Buses and taxis may be available. Buses run infrequently and are not available at night. Taxis are located at major hotels but not otherwise readily available.

Consult our Transportation Safety page in order to verify if national airlines meet safety standards.


Visitors to rainforests should always be accompanied by an experienced guide.

Emergency services

Dial 993 to reach police.


Related Travel Health Notices
Consult a health care provider or visit a travel health clinic preferably six weeks before you travel.

Routine Vaccines

Be sure that your routine vaccines are up-to-date regardless of your travel destination.

Vaccines to Consider

You may be at risk for these vaccine-preventable diseases while travelling in this country. Talk to your travel health provider about which ones are right for you.

Hepatitis A

Hepatitis A is a disease of the liver spread by contaminated food or water. All those travelling to regions with a risk of hepatitis A infection should get vaccinated.

Hepatitis B

Hepatitis B is a disease of the liver spread through blood or other bodily fluids. Travellers who may be exposed (e.g., through sexual contact, medical treatment or occupational exposure) should get vaccinated.


Seasonal influenza occurs worldwide. The flu season usually runs from November to April in the northern hemisphere, between April and October in the southern hemisphere and year round in the tropics. Influenza (flu) is caused by a virus spread from person to person when they cough or sneeze or through personal contact with unwashed hands. Get the flu shot.

Japanese encephalitis

Japanese encephalitis is a viral infection that can cause swelling of the brain. It is spread by the bite of an infected mosquito. Risk is low for most travellers. Vaccination should be considered for those who may be exposed to mosquito bites (e.g., spending time outdoors in rural areas) while travelling in regions with risk of Japanese encephalitis.


Measles occurs worldwide but is a common disease in developing countries, particularly in parts of Africa and Asia. Measles is a highly contagious disease. Be sure your vaccination against measles is up-to-date regardless of the travel destination.


Rabies is a disease that attacks the central nervous system spread to humans through a bite, scratch or lick from a rabid animal. Vaccination should be considered for travellers going to areas where rabies exists and who have a high risk of exposure (i.e., close contact with animals, occupational risk, and children).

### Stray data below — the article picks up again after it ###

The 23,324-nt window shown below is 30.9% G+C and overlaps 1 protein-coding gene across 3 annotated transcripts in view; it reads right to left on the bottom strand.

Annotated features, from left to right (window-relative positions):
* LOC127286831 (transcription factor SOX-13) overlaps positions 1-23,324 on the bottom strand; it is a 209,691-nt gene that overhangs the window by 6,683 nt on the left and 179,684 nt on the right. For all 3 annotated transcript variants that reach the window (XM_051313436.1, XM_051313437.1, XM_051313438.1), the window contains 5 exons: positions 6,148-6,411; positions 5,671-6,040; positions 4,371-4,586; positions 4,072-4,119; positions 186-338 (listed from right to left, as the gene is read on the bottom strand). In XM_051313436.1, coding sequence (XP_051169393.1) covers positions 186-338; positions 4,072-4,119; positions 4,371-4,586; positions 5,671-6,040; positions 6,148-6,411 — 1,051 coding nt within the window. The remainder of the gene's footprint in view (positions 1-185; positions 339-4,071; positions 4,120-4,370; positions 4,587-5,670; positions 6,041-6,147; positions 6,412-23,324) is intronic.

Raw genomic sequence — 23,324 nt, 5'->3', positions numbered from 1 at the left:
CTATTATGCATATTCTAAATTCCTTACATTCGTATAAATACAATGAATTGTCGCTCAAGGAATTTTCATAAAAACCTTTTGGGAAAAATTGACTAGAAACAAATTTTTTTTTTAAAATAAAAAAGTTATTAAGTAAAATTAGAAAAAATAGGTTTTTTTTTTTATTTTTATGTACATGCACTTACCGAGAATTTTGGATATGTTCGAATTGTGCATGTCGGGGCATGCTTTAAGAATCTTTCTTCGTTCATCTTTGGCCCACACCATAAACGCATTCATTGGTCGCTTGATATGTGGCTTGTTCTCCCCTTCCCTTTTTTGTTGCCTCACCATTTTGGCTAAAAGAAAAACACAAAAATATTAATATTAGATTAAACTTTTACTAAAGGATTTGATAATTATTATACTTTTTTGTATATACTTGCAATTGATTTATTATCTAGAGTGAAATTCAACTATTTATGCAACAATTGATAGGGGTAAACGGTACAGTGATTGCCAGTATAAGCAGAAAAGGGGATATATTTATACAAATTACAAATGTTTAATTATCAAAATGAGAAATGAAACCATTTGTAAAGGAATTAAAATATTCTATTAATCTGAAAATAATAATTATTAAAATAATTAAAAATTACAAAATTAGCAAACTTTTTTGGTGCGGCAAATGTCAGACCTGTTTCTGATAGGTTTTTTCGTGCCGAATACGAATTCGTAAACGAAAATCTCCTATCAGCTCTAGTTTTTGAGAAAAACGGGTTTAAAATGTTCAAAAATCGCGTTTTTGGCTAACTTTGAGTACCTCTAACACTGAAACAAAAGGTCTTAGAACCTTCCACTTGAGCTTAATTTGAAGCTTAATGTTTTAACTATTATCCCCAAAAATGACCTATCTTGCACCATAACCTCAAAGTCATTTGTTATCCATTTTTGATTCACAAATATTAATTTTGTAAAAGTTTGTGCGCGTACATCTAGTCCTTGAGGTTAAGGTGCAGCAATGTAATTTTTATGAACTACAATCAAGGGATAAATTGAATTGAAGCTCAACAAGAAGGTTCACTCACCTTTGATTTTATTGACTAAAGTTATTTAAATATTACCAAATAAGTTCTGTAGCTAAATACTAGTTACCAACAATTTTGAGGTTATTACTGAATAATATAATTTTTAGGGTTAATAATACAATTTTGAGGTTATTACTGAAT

Typhoid is a bacterial infection spread by contaminated food or water. Risk is higher among travellers going to rural areas, visiting friends and relatives, or with weakened immune systems. Travellers visiting regions with typhoid risk, especially those exposed to places with poor sanitation should consider getting vaccinated.

Yellow Fever Vaccination

Yellow fever is a disease caused by the bite of an infected mosquito.

Travellers get vaccinated either because it is required to enter a country or because it is recommended for their protection.

* It is important to note that country entry requirements may not reflect your risk of yellow fever at your destination. It is recommended that you contact the nearest diplomatic or consular office of the destination(s) you will be visiting to verify any additional entry requirements.
  • There is no risk of yellow fever in this country.
Country Entry Requirement*
  • Proof of yellow fever vaccination is required if you are coming from a country where yellow fever occurs.
  • Vaccination is not recommended.
  • Discuss travel plans, activities, and destinations with a health care provider.

Food and Water-borne Diseases

Travellers to any destination in the world can develop travellers' diarrhea from consuming contaminated water or food.

In some areas in Southeast Asia, food and water can also carry diseases like cholera, hepatitis A, leptospirosis, schistosomiasis and typhoid. Practise safe food and water precautions while travelling in Southeast Asia. Remember: Boil it, cook it, peel it, or leave it!


Insects and Illness

In Southeastern Asia, certain insects carry and spread diseases like chikungunya, dengue fever, Japanese encephalitis, lymphatic filariasis, and malaria.

Travellers are advised to take precautions against bites.

Dengue fever
  • Dengue fever occurs in this country. Dengue fever is a viral disease that can cause severe flu-like symptoms. In some cases it leads to dengue haemorrhagic fever, which can be fatal.  
  • Mosquitoes carrying dengue bite during the daytime. They breed in standing water and are often found in urban areas.